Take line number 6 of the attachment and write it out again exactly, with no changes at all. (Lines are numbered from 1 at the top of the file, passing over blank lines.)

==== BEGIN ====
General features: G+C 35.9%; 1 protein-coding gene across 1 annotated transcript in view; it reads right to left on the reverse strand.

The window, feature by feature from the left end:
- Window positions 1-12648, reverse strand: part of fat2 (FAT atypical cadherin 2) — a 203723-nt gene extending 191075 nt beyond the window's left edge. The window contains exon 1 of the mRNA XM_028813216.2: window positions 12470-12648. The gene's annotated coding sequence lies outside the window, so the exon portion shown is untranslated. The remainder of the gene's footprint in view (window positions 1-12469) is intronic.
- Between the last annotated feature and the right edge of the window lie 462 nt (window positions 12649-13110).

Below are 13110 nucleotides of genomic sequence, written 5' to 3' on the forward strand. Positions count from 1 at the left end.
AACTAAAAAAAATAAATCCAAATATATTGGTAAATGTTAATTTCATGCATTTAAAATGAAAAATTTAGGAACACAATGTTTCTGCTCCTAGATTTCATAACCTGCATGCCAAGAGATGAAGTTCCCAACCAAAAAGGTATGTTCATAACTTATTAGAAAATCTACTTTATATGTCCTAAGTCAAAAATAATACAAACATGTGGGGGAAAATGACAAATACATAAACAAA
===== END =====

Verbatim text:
AACTAAAAAAAATAAATCCAAATATATTGGTAAATGTTAATTTCATGCATTTAAAATGAAAAATTTAGGAACACAATGTTTCTGCTCCTAGATTTCATAACCTGCATGCCAAGAGATGAAGTTCCCAACCAAAAAGGTATGTTCATAACTTATTAGAAAATCTACTTTATATGTCCTAAGTCAAAAATAATACAAACATGTGGGGGAAAATGACAAATACATAAACAAA